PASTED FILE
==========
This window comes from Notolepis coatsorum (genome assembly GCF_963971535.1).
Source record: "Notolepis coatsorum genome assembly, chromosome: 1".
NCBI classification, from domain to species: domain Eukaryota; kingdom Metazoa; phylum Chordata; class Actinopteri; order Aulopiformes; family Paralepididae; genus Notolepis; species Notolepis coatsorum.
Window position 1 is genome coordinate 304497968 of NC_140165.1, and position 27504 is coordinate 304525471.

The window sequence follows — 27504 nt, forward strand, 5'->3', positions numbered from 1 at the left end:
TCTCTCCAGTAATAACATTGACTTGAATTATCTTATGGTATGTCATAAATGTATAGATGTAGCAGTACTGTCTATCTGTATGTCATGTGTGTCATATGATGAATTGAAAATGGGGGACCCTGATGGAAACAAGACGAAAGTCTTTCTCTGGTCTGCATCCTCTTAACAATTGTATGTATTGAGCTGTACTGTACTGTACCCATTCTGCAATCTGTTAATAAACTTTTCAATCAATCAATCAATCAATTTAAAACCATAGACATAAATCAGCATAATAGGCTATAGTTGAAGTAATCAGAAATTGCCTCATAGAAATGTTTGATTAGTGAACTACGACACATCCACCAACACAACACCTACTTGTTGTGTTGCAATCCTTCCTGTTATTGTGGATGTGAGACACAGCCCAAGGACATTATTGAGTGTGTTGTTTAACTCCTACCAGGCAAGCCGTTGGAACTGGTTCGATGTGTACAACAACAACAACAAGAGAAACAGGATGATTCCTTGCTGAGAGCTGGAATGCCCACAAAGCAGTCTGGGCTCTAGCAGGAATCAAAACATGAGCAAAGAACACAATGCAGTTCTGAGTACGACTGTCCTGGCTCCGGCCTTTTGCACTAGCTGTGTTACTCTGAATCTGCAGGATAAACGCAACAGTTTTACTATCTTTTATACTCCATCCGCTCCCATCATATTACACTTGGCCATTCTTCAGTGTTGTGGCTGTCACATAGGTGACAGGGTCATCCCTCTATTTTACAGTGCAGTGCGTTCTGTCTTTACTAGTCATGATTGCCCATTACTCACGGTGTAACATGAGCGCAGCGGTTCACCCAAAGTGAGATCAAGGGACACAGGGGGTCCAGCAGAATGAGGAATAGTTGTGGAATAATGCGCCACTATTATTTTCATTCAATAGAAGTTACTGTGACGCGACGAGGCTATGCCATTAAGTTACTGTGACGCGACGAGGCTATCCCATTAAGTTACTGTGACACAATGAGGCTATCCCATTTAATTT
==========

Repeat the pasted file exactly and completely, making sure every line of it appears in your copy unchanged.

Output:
This window comes from Notolepis coatsorum (genome assembly GCF_963971535.1).
Source record: "Notolepis coatsorum genome assembly, chromosome: 1".
NCBI classification, from domain to species: domain Eukaryota; kingdom Metazoa; phylum Chordata; class Actinopteri; order Aulopiformes; family Paralepididae; genus Notolepis; species Notolepis coatsorum.
Window position 1 is genome coordinate 304497968 of NC_140165.1, and position 27504 is coordinate 304525471.

The window sequence follows — 27504 nt, forward strand, 5'->3', positions numbered from 1 at the left end:
TCTCTCCAGTAATAACATTGACTTGAATTATCTTATGGTATGTCATAAATGTATAGATGTAGCAGTACTGTCTATCTGTATGTCATGTGTGTCATATGATGAATTGAAAATGGGGGACCCTGATGGAAACAAGACGAAAGTCTTTCTCTGGTCTGCATCCTCTTAACAATTGTATGTATTGAGCTGTACTGTACTGTACCCATTCTGCAATCTGTTAATAAACTTTTCAATCAATCAATCAATCAATTTAAAACCATAGACATAAATCAGCATAATAGGCTATAGTTGAAGTAATCAGAAATTGCCTCATAGAAATGTTTGATTAGTGAACTACGACACATCCACCAACACAACACCTACTTGTTGTGTTGCAATCCTTCCTGTTATTGTGGATGTGAGACACAGCCCAAGGACATTATTGAGTGTGTTGTTTAACTCCTACCAGGCAAGCCGTTGGAACTGGTTCGATGTGTACAACAACAACAACAAGAGAAACAGGATGATTCCTTGCTGAGAGCTGGAATGCCCACAAAGCAGTCTGGGCTCTAGCAGGAATCAAAACATGAGCAAAGAACACAATGCAGTTCTGAGTACGACTGTCCTGGCTCCGGCCTTTTGCACTAGCTGTGTTACTCTGAATCTGCAGGATAAACGCAACAGTTTTACTATCTTTTATACTCCATCCGCTCCCATCATATTACACTTGGCCATTCTTCAGTGTTGTGGCTGTCACATAGGTGACAGGGTCATCCCTCTATTTTACAGTGCAGTGCGTTCTGTCTTTACTAGTCATGATTGCCCATTACTCACGGTGTAACATGAGCGCAGCGGTTCACCCAAAGTGAGATCAAGGGACACAGGGGGTCCAGCAGAATGAGGAATAGTTGTGGAATAATGCGCCACTATTATTTTCATTCAATAGAAGTTACTGTGACGCGACGAGGCTATGCCATTAAGTTACTGTGACGCGACGAGGCTATCCCATTAAGTTACTGTGACACAATGAGGCTATCCCATTTAATTT